Kansas City Employment Forecast
Released January 8, 2019 (See previous version.)
Total nonfarm employment in the Kansas City, MO-KS, metropolitan area* increased by more than 16,000 jobs from November 2017 to November 2018, growing 1.5 percent. The metropolitan area has grown strongly in recent years, averaging more than 18,000 new jobs annually from 2012 to 2017. During that time Kansas City’s overall employment has grown more rapidly than both the Missouri and Kansas state averages. The seasonally-adjusted unemployment rate for the Kansas City area declined to 3.1 percent in September 2018, its lowest level in 18 years.
In 2019, the Kansas City metropolitan area is projected to add more than 16,100 new jobs, with employment growth of 1.5 percent. The growth is projected to be broad-based, with the production, service, and government sectors’ employment expected to each grow more than one percent.
- Production sector employment is projected to grow 1.5 percent in 2019, adding more than 1,800 jobs. This is forecast to be an acceleration compared to 2017 and 2018, in part due to the manufacturing sector returning to positive job growth after employment declines in 2017 and 2018. The natural resources and construction sector is expected to continue its growth pattern from recent years, with projected growth of 3.1 percent. Since 2012, the sector has led growth in the production sector with annual growth ranging from 3.4 to 6 percent in that time.
- Employment in the trade, transportation and utilities sector is forecast to grow 0.9 percent in 2019, adding more than 2,000 jobs to the metropolitan economy. The retail and wholesale trade sectors are projected to continue to grow between 0.5 and 1 percent, while the transportation and utilities sector is expected to lead growth with more than 800 new jobs in 2019.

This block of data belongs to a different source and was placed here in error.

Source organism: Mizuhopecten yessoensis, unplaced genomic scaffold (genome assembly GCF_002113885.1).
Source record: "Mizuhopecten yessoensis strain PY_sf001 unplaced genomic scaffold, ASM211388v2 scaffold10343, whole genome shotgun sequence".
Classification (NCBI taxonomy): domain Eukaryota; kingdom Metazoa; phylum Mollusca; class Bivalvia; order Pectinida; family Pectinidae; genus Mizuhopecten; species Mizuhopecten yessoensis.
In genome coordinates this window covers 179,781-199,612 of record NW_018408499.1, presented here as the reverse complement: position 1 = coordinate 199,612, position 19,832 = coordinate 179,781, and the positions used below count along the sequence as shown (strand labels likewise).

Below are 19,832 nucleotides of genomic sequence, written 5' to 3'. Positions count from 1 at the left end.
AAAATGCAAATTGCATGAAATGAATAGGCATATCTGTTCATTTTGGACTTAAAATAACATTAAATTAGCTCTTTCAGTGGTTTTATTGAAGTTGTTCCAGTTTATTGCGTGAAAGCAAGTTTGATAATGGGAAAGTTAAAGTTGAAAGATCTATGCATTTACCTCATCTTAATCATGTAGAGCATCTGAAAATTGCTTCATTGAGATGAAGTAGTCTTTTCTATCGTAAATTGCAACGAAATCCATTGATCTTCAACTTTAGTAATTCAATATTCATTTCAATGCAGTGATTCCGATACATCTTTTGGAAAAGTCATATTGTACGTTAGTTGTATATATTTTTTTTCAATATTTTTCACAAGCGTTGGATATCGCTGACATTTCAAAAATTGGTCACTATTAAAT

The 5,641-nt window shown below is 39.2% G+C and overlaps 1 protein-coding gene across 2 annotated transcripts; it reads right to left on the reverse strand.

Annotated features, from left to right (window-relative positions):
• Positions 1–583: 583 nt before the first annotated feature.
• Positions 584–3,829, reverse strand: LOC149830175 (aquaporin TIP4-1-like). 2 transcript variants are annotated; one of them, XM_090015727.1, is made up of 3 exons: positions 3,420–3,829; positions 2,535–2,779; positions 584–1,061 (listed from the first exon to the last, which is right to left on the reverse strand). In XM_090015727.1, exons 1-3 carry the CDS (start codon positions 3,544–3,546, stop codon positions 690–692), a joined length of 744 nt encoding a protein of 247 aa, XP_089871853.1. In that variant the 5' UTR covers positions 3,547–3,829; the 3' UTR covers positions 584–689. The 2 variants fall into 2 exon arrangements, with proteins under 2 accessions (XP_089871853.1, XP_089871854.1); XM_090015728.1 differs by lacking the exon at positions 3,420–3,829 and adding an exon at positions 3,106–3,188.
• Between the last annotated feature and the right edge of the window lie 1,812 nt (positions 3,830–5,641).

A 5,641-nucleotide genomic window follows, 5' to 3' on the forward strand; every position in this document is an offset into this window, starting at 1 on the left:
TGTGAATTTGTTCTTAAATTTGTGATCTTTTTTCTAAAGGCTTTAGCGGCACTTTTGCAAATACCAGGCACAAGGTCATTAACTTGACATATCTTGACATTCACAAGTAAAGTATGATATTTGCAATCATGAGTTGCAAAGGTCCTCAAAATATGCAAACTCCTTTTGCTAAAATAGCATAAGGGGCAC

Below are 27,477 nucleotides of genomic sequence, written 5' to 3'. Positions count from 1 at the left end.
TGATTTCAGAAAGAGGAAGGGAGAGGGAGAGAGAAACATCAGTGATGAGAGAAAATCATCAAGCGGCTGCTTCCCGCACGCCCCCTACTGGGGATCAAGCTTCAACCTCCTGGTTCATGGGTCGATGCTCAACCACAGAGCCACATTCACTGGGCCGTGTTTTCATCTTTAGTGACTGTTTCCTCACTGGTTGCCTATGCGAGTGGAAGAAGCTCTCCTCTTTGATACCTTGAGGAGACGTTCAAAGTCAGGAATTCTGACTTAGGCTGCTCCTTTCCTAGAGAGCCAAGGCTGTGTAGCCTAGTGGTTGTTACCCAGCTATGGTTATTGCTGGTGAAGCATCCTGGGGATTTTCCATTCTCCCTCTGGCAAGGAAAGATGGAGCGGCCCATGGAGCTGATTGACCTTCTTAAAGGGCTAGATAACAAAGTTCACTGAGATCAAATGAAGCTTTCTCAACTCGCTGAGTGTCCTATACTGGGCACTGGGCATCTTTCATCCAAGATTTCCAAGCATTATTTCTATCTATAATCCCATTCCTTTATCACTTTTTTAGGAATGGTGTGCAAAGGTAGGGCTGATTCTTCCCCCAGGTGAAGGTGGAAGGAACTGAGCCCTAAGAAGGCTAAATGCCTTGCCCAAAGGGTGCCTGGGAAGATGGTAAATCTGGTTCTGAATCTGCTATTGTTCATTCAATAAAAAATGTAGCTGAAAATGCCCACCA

- The service sector is expected to have the fastest employment growth in the Kansas City metropolitan area in 2019, with 1.7 percent growth and more than 10,000 new jobs. This is projected to be a modest increase compared to the sector’s growth in 2017 and 2018, which was approximately 1.6 percent annually. Since 2011, Kansas City’s service sector growth has annually grown between 1.5 and 2.7 percent. The fastest growing service sectors in recent years have been the professional and business services sector and the education and health services sector. Professional and business services employment has grown 21.2 percent from 2011 to 2017, and education and health services employment has grown 14.1 percent in that time. The only service sector with contracting employment has been the information sector, which declined by approximately 6,800 jobs from 2011 to 2017.
- Government sector employment is forecast to grow by 1.4 percent in 2019, adding more than 2,000 new jobs. This growth is projected to largely occur in the local government sector, while state and federal government employment is expected to remain largely flat
*The Kansas City, MO-KS, metropolitan area includes Bates, Caldwell, Cass, Clay, Clinton, Jackson, Lafayette, Platte and Ray counties in Missouri and Johnson, Leavenworth, Linn, Miami, and Wyandotte counties in Kansas.
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